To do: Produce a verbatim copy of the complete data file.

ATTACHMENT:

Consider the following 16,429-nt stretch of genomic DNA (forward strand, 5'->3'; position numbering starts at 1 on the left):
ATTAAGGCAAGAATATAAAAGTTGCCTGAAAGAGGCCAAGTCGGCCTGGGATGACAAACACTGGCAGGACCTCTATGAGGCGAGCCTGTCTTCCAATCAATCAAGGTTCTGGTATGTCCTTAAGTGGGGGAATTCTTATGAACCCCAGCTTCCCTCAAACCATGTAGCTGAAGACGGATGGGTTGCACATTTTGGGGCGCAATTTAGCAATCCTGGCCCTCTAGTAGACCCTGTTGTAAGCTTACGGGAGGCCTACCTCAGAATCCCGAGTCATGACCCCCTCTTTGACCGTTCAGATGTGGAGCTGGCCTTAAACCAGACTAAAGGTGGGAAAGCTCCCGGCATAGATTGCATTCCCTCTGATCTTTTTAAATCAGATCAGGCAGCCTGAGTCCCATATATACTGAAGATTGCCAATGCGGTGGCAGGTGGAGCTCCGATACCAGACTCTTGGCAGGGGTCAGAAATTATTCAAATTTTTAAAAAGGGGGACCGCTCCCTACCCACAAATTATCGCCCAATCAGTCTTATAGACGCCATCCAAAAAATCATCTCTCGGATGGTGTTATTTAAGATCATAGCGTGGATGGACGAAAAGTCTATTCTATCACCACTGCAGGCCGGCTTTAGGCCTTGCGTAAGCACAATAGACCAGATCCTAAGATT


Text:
Consider the following 16,429-nt stretch of genomic DNA (forward strand, 5'->3'; position numbering starts at 1 on the left):
ATTAAGGCAAGAATATAAAAGTTGCCTGAAAGAGGCCAAGTCGGCCTGGGATGACAAACACTGGCAGGACCTCTATGAGGCGAGCCTGTCTTCCAATCAATCAAGGTTCTGGTATGTCCTTAAGTGGGGGAATTCTTATGAACCCCAGCTTCCCTCAAACCATGTAGCTGAAGACGGATGGGTTGCACATTTTGGGGCGCAATTTAGCAATCCTGGCCCTCTAGTAGACCCTGTTGTAAGCTTACGGGAGGCCTACCTCAGAATCCCGAGTCATGACCCCCTCTTTGACCGTTCAGATGTGGAGCTGGCCTTAAACCAGACTAAAGGTGGGAAAGCTCCCGGCATAGATTGCATTCCCTCTGATCTTTTTAAATCAGATCAGGCAGCCTGAGTCCCATATATACTGAAGATTGCCAATGCGGTGGCAGGTGGAGCTCCGATACCAGACTCTTGGCAGGGGTCAGAAATTATTCAAATTTTTAAAAAGGGGGACCGCTCCCTACCCACAAATTATCGCCCAATCAGTCTTATAGACGCCATCCAAAAAATCATCTCTCGGATGGTGTTATTTAAGATCATAGCGTGGATGGACGAAAAGTCTATTCTATCACCACTGCAGGCCGGCTTTAGGCCTTGCGTAAGCACAATAGACCAGATCCTAAGATT